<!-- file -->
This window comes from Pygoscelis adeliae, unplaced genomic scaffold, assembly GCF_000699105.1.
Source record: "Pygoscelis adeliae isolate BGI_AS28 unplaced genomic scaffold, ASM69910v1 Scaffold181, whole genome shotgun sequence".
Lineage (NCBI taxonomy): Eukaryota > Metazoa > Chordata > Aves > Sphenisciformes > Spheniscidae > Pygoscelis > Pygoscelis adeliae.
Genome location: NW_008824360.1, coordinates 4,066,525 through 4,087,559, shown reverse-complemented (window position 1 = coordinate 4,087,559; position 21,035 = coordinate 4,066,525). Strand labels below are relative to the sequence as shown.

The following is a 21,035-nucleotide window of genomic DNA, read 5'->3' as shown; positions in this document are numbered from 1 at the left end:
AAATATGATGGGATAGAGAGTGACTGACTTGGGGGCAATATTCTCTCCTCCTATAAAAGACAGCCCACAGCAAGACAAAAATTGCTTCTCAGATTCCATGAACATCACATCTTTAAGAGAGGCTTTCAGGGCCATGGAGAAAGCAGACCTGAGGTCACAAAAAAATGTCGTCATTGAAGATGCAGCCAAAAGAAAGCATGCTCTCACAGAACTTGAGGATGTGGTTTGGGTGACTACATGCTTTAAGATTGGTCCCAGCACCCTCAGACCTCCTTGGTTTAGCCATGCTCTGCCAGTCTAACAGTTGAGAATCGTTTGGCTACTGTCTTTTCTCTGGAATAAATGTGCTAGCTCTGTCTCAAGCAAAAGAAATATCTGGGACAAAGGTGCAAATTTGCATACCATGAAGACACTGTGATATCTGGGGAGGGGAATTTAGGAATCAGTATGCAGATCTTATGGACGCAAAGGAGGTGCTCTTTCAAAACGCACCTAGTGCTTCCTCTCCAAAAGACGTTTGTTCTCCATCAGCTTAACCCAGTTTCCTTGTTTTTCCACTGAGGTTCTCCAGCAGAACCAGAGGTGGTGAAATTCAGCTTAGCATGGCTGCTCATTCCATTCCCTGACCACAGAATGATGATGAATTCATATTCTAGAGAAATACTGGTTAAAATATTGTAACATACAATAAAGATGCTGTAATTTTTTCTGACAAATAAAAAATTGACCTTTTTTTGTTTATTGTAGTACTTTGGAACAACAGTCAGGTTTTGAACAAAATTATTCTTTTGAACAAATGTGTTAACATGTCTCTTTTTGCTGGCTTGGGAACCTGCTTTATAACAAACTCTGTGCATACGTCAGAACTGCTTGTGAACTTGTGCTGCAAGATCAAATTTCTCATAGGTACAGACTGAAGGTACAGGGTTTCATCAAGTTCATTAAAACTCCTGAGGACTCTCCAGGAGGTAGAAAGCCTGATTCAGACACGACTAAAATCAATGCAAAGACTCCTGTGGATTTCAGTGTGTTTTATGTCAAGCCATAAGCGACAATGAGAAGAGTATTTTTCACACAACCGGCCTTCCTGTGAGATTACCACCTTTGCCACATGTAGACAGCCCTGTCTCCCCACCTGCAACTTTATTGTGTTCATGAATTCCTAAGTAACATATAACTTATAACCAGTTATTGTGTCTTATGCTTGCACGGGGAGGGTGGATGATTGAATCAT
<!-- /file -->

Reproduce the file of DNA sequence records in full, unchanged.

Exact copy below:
This window comes from Pygoscelis adeliae, unplaced genomic scaffold, assembly GCF_000699105.1.
Source record: "Pygoscelis adeliae isolate BGI_AS28 unplaced genomic scaffold, ASM69910v1 Scaffold181, whole genome shotgun sequence".
Lineage (NCBI taxonomy): Eukaryota > Metazoa > Chordata > Aves > Sphenisciformes > Spheniscidae > Pygoscelis > Pygoscelis adeliae.
Genome location: NW_008824360.1, coordinates 4,066,525 through 4,087,559, shown reverse-complemented (window position 1 = coordinate 4,087,559; position 21,035 = coordinate 4,066,525). Strand labels below are relative to the sequence as shown.

The following is a 21,035-nucleotide window of genomic DNA, read 5'->3' as shown; positions in this document are numbered from 1 at the left end:
AAATATGATGGGATAGAGAGTGACTGACTTGGGGGCAATATTCTCTCCTCCTATAAAAGACAGCCCACAGCAAGACAAAAATTGCTTCTCAGATTCCATGAACATCACATCTTTAAGAGAGGCTTTCAGGGCCATGGAGAAAGCAGACCTGAGGTCACAAAAAAATGTCGTCATTGAAGATGCAGCCAAAAGAAAGCATGCTCTCACAGAACTTGAGGATGTGGTTTGGGTGACTACATGCTTTAAGATTGGTCCCAGCACCCTCAGACCTCCTTGGTTTAGCCATGCTCTGCCAGTCTAACAGTTGAGAATCGTTTGGCTACTGTCTTTTCTCTGGAATAAATGTGCTAGCTCTGTCTCAAGCAAAAGAAATATCTGGGACAAAGGTGCAAATTTGCATACCATGAAGACACTGTGATATCTGGGGAGGGGAATTTAGGAATCAGTATGCAGATCTTATGGACGCAAAGGAGGTGCTCTTTCAAAACGCACCTAGTGCTTCCTCTCCAAAAGACGTTTGTTCTCCATCAGCTTAACCCAGTTTCCTTGTTTTTCCACTGAGGTTCTCCAGCAGAACCAGAGGTGGTGAAATTCAGCTTAGCATGGCTGCTCATTCCATTCCCTGACCACAGAATGATGATGAATTCATATTCTAGAGAAATACTGGTTAAAATATTGTAACATACAATAAAGATGCTGTAATTTTTTCTGACAAATAAAAAATTGACCTTTTTTTGTTTATTGTAGTACTTTGGAACAACAGTCAGGTTTTGAACAAAATTATTCTTTTGAACAAATGTGTTAACATGTCTCTTTTTGCTGGCTTGGGAACCTGCTTTATAACAAACTCTGTGCATACGTCAGAACTGCTTGTGAACTTGTGCTGCAAGATCAAATTTCTCATAGGTACAGACTGAAGGTACAGGGTTTCATCAAGTTCATTAAAACTCCTGAGGACTCTCCAGGAGGTAGAAAGCCTGATTCAGACACGACTAAAATCAATGCAAAGACTCCTGTGGATTTCAGTGTGTTTTATGTCAAGCCATAAGCGACAATGAGAAGAGTATTTTTCACACAACCGGCCTTCCTGTGAGATTACCACCTTTGCCACATGTAGACAGCCCTGTCTCCCCACCTGCAACTTTATTGTGTTCATGAATTCCTAAGTAACATATAACTTATAACCAGTTATTGTGTCTTATGCTTGCACGGGGAGGGTGGATGATTGAATCAT